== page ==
Overqualified! Says, Means.

From a more specific, to a more general post.  Preachers have a tendency to overqualify some things.  For instance, going beyond the plain meaning of the text is a common, but often unhelpful strategy.

The text says this, but it actually means that.  There are many variations on this, some speculative and bizarre, others that appear thoroughly orthodox and sound.  Yet we must always think twice before going beyond the plain meaning of a text.

By all means show how the text fits in the larger flow of progressive revelation.  By all means show how God’s plans are worked out in the fullness of the canon.  But beware of making a leap from what it says to what it means so that listeners are left staring at the text in confusion, or at the preacher in awe.

Typically this doesn’t happen out of some sinister motivation to twist the text and promote heresy (some certainly do this, but I suspect they won’t be allowed to read this site).  Typically this error occurs out of good motivation.

Perhaps the preacher fears that the plain meaning is just too, well, plain.  Their job is to add some fizz to the water of God’s Word?

Perhaps the preacher wants to give a more complete biblical message, but fails to show the linkages to the “greater” content offered.  This leaves the listener without clear sense of where the meaning is supposed to be found in a text.

Perhaps the preacher feels the text at hand is just a little too basic, too obvious, too simple to count as a rich feast of biblical truth, and so unpacks the text to reveal rich truths never before discovered in that corner of the canon.  Oops.  Trust God’s intent in the Bible – maybe the people need to hear that passage clearly explained and applied, rather than the whole canon squeezed in for good measure.

I am not suggesting there is no complexity in Scripture, there certainly is.  But as we preach, let’s try to make it so that listeners looking at the text will see where we are coming from.  What benefit is there in leaving them staring at the text in confusion, or at the preacher in awe?

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3 Comments

Filed under Audience Analysis, Christianity, Delivery, Homiletics, How to . . . ?, Preaching, Religion, Stage 2 - Passage Study, Stage 5 - Message Purpose, Stage 8 - Message Detail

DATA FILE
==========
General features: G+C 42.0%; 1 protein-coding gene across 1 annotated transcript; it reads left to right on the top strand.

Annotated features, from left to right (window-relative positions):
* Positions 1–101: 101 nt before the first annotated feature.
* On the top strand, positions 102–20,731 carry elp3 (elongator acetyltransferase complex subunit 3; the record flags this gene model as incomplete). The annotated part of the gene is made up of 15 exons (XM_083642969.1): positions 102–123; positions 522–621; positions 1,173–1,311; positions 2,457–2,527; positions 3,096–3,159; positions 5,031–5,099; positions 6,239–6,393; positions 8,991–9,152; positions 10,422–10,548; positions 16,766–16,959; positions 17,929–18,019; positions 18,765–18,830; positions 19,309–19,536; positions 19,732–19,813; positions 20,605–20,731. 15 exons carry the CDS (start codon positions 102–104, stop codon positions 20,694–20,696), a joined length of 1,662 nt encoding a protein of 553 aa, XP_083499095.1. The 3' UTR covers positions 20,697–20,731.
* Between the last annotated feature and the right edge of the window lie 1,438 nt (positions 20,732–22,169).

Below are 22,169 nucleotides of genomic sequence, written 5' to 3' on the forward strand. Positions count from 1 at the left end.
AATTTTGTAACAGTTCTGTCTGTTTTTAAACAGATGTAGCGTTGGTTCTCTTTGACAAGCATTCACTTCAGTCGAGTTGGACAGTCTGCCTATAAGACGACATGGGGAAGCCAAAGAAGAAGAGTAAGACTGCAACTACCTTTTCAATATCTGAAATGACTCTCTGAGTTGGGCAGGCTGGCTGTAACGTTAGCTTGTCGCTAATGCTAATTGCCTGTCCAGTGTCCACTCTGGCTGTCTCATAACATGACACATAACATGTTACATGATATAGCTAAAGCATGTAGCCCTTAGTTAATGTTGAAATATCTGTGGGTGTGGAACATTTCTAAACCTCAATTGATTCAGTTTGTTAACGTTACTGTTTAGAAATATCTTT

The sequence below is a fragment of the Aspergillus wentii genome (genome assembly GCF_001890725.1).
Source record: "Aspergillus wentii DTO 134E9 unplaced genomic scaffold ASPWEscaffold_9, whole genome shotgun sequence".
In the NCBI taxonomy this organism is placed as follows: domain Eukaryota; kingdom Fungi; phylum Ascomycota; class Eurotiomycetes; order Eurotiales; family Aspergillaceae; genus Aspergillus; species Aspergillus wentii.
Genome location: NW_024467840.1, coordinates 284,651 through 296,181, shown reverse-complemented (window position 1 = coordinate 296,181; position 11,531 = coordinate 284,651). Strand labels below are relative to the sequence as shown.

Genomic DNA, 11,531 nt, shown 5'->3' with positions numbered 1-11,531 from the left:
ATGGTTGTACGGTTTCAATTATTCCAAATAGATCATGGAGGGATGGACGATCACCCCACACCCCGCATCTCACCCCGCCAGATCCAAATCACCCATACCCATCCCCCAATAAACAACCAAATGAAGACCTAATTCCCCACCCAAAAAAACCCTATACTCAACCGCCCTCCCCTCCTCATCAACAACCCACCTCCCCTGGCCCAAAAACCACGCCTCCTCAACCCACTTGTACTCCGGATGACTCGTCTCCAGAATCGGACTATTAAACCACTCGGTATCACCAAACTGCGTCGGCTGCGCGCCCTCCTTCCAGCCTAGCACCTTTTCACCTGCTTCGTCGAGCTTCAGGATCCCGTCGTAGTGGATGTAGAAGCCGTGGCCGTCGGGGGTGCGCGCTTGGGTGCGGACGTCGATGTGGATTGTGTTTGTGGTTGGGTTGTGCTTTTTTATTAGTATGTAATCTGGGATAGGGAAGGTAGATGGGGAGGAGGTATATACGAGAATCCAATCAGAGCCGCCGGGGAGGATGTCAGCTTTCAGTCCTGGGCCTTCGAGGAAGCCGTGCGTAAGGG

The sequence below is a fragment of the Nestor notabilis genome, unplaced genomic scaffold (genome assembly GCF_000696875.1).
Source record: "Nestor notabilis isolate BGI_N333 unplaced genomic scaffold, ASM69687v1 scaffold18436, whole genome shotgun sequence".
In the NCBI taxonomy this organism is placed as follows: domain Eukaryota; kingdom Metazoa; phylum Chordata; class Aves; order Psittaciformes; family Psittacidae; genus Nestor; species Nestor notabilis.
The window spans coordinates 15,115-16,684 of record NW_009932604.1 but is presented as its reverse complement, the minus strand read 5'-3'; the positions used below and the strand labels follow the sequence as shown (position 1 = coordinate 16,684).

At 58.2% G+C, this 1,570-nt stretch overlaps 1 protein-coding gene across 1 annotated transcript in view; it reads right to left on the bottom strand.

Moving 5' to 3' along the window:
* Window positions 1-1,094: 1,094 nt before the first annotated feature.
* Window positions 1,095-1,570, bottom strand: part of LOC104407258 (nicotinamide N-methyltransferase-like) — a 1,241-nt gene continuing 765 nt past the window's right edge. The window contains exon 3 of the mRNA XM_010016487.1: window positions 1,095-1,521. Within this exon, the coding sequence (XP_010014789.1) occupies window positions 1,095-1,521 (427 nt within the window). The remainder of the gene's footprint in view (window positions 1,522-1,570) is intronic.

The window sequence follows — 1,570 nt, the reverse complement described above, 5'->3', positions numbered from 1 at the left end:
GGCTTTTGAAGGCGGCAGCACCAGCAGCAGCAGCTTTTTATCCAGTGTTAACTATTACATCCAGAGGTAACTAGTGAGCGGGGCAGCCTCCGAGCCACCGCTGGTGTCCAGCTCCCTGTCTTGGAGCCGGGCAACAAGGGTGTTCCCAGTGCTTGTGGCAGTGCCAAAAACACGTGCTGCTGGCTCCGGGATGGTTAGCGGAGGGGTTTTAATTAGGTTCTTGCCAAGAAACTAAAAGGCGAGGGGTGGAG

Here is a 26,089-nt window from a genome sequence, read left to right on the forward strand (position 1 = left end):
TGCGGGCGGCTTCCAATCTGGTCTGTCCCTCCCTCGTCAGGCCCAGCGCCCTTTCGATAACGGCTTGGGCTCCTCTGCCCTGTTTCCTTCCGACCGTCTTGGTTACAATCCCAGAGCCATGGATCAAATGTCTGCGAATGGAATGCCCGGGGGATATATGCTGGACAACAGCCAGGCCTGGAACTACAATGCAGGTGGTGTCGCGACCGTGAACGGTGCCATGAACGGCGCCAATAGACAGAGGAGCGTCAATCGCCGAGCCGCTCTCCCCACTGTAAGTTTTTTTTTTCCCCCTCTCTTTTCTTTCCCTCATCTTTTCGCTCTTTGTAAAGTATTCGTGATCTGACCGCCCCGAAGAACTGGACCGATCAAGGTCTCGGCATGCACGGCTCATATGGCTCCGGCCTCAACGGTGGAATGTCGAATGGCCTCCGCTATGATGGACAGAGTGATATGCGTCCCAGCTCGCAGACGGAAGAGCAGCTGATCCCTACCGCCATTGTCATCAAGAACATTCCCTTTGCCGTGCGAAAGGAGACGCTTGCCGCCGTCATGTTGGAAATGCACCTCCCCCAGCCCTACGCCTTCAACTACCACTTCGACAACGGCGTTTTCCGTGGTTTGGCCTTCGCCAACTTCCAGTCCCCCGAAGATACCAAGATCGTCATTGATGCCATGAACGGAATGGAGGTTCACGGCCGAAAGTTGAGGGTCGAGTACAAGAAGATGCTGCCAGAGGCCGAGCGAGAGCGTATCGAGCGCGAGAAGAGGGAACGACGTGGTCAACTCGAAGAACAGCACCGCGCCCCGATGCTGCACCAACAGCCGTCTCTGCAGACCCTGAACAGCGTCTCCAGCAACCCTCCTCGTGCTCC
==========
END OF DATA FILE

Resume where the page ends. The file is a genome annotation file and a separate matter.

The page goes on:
3 responses to “Overqualified! Says, Means.

  1. I think I’ve seen this most often with people preaching (or leading bible studies) on passages like Luke 14:26 “If anyone comes to me and does not hate his own father and mother and wife and children and brothers and sisters, yes, and even his own life, he cannot be my disciple.” or Matthew 5:30 “And if your right hand causes you to sin, cut it off and throw it away. For it is better that you lose one of your members than that your whole body go into hell.”

    Queue “Well, of course, Jesus didn’t literally mean that… ” followed by lame attempt at explaining passage using watered down drivel. As if for the first time in Christian history we’ve noticed that Jesus said something that sounds extreme and please don’t be offended or think that the strength of his language is somehow deliberate or significant. (I don’t object to the clarifying, but it seems wrong to make removing the shock factor our first priority).

    Is this the kind of says/means disconnect you’re talking about? Or are you thinking of the more imaginative “the two pence are the two sacraments” style allegorical day dreaming?

    • Thanks Geoff, I think there are issues with both approaches. On the first I agree that removing the shock factor shouldn’t be the first priority. On the second my biggest concern is that listeners become either competitively fanciful, or dependently reliable.

  2. I like this! I heard a guy tell this little story: A boy was in Sunday school, and the teacher asked, “What has a bushy tail and gathers nuts?” Looking at her with round fearful eyes, he said, “Jesus?” Sometimes the answer is plain – it is a squirrel! I think the most profound insights come when you make a squirrel a squirrel. For instance, the fear of the Lord. I’ve heard it cast as reverent awe so many times! Let’s face it, it doesn’t really capture the meaning. Fear means terror, even horror. This doesn’t negate the love of God, but you have to dig much deeper if you make a squirrel a squirrel on that one. Thanks again for this.

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